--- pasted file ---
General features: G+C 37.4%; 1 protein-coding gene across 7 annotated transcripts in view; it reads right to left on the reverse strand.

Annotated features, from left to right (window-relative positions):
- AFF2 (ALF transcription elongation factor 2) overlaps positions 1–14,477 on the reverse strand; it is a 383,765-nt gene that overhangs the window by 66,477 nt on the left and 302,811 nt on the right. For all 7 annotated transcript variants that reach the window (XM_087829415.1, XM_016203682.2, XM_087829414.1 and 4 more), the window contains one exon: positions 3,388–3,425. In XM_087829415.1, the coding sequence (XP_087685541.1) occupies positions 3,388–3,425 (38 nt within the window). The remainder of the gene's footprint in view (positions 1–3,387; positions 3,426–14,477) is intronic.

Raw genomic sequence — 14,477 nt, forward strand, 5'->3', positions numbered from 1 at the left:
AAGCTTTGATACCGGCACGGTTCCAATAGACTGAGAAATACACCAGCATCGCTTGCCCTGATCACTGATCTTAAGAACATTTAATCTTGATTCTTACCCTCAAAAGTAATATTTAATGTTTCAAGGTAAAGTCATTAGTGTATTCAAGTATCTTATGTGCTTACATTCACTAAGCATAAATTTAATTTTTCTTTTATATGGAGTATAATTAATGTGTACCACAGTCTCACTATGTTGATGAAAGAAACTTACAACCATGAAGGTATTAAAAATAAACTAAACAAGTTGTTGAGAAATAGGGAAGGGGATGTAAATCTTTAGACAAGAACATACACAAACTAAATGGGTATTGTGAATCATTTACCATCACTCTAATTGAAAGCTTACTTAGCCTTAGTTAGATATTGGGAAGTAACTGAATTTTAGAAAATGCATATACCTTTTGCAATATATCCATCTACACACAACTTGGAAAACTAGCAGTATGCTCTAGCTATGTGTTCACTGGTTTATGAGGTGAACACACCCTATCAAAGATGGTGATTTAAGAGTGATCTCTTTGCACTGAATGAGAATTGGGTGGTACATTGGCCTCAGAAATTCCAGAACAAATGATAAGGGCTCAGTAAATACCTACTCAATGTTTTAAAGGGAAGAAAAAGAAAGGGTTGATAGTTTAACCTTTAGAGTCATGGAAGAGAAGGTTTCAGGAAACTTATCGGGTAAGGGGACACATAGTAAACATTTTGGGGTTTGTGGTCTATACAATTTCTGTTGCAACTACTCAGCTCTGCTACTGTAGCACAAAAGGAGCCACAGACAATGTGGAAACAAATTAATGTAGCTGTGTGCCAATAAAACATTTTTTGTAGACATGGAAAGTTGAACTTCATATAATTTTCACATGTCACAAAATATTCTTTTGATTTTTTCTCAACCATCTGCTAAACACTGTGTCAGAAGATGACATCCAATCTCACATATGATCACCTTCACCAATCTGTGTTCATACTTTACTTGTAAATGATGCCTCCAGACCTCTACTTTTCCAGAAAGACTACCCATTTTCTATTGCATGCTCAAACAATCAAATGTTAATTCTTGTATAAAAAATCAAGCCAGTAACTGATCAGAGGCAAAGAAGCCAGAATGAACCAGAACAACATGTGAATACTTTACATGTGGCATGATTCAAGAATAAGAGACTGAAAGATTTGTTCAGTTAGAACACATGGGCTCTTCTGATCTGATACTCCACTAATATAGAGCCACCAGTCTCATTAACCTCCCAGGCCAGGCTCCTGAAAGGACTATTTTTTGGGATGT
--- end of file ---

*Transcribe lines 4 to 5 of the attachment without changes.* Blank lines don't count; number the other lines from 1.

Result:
Raw genomic sequence — 14,477 nt, forward strand, 5'->3', positions numbered from 1 at the left:
AAGCTTTGATACCGGCACGGTTCCAATAGACTGAGAAATACACCAGCATCGCTTGCCCTGATCACTGATCTTAAGAACATTTAATCTTGATTCTTACCCTCAAAAGTAATATTTAATGTTTCAAGGTAAAGTCATTAGTGTATTCAAGTATCTTATGTGCTTACATTCACTAAGCATAAATTTAATTTTTCTTTTATATGGAGTATAATTAATGTGTACCACAGTCTCACTATGTTGATGAAAGAAACTTACAACCATGAAGGTATTAAAAATAAACTAAACAAGTTGTTGAGAAATAGGGAAGGGGATGTAAATCTTTAGACAAGAACATACACAAACTAAATGGGTATTGTGAATCATTTACCATCACTCTAATTGAAAGCTTACTTAGCCTTAGTTAGATATTGGGAAGTAACTGAATTTTAGAAAATGCATATACCTTTTGCAATATATCCATCTACACACAACTTGGAAAACTAGCAGTATGCTCTAGCTATGTGTTCACTGGTTTATGAGGTGAACACACCCTATCAAAGATGGTGATTTAAGAGTGATCTCTTTGCACTGAATGAGAATTGGGTGGTACATTGGCCTCAGAAATTCCAGAACAAATGATAAGGGCTCAGTAAATACCTACTCAATGTTTTAAAGGGAAGAAAAAGAAAGGGTTGATAGTTTAACCTTTAGAGTCATGGAAGAGAAGGTTTCAGGAAACTTATCGGGTAAGGGGACACATAGTAAACATTTTGGGGTTTGTGGTCTATACAATTTCTGTTGCAACTACTCAGCTCTGCTACTGTAGCACAAAAGGAGCCACAGACAATGTGGAAACAAATTAATGTAGCTGTGTGCCAATAAAACATTTTTTGTAGACATGGAAAGTTGAACTTCATATAATTTTCACATGTCACAAAATATTCTTTTGATTTTTTCTCAACCATCTGCTAAACACTGTGTCAGAAGATGACATCCAATCTCACATATGATCACCTTCACCAATCTGTGTTCATACTTTACTTGTAAATGATGCCTCCAGACCTCTACTTTTCCAGAAAGACTACCCATTTTCTATTGCATGCTCAAACAATCAAATGTTAATTCTTGTATAAAAAATCAAGCCAGTAACTGATCAGAGGCAAAGAAGCCAGAATGAACCAGAACAACATGTGAATACTTTACATGTGGCATGATTCAAGAATAAGAGACTGAAAGATTTGTTCAGTTAGAACACATGGGCTCTTCTGATCTGATACTCCACTAATATAGAGCCACCAGTCTCATTAACCTCCCAGGCCAGGCTCCTGAAAGGACTATTTTTTGGGATGT